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14th November, 2005; Category: Honeyeaters
I’ve just been editing some of the photographs I took on my recent visit to Gluepot Bird Sanctuary near Waikerie in South Australia.
On several walks I took and during a long drive through the park on the last day of my visit, I observed that many of the mallee trees were in flower. These flowers act like magnets to the many honeyeater species common in the Australian mallee environment. The most common species attracted by the flowers was the Yellow Plumed Honeyeater.
Yellow Plumed Honeyeater
Yellow Plumed Honeyeaters seemed to be almost everywhere, and very common wherever the mallee was in flower.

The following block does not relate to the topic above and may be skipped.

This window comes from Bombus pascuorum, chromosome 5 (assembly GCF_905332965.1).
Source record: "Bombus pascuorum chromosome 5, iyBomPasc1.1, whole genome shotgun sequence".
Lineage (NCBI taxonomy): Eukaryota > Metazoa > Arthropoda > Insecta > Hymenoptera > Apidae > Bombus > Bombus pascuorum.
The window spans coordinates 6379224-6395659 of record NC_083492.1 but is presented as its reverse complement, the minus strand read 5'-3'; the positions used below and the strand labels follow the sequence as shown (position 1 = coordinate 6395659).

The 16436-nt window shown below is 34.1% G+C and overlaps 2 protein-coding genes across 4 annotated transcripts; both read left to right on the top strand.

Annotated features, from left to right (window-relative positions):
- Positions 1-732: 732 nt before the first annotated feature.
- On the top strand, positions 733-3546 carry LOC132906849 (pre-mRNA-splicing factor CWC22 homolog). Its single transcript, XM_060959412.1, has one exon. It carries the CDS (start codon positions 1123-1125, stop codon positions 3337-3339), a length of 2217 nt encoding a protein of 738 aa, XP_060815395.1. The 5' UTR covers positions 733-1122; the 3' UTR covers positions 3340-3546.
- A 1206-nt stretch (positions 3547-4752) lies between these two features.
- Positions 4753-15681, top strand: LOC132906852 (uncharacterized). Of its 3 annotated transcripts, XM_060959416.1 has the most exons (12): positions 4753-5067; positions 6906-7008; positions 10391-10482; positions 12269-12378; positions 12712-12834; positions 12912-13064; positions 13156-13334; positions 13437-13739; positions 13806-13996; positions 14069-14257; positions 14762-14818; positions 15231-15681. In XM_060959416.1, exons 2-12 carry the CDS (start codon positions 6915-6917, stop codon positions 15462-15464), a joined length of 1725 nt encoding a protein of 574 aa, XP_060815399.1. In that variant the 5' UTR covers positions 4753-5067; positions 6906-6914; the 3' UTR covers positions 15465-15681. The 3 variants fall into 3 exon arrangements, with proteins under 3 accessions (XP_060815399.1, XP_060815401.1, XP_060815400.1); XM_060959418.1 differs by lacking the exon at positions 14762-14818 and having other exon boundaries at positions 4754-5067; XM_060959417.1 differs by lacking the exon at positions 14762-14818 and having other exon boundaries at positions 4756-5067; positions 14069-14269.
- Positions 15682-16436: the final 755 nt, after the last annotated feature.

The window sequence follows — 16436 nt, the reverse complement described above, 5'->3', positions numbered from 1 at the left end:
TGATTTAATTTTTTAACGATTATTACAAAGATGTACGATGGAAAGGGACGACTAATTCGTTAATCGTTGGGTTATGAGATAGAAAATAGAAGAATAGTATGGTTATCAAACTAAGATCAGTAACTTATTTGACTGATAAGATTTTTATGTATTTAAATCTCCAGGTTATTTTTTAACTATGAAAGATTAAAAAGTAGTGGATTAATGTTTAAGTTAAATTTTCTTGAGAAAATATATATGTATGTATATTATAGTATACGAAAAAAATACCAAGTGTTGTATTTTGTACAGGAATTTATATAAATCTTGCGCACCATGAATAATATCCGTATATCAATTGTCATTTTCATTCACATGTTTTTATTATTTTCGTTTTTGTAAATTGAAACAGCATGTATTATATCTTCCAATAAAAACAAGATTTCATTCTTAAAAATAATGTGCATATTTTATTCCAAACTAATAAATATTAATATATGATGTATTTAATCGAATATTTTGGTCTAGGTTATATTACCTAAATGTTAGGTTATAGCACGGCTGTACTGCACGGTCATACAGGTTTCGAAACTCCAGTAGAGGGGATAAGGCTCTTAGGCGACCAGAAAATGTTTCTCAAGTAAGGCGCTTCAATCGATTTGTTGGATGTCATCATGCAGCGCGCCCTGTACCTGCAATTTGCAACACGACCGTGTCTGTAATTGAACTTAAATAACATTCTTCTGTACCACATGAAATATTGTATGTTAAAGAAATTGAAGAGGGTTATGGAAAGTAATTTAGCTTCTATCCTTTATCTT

Towards the end of my drive through the reserve I stopped to identify two birds feeding on the ground near the roadside. I was delighted to observe a male and female Chestnut Quail-Thrush calmly walking along searching for food in the leaf litter. I managed to photograph both of them but the best shot was of the male.
The striking plumage makes for excellent camouflage, but this individual was quite obvious on the bare earth.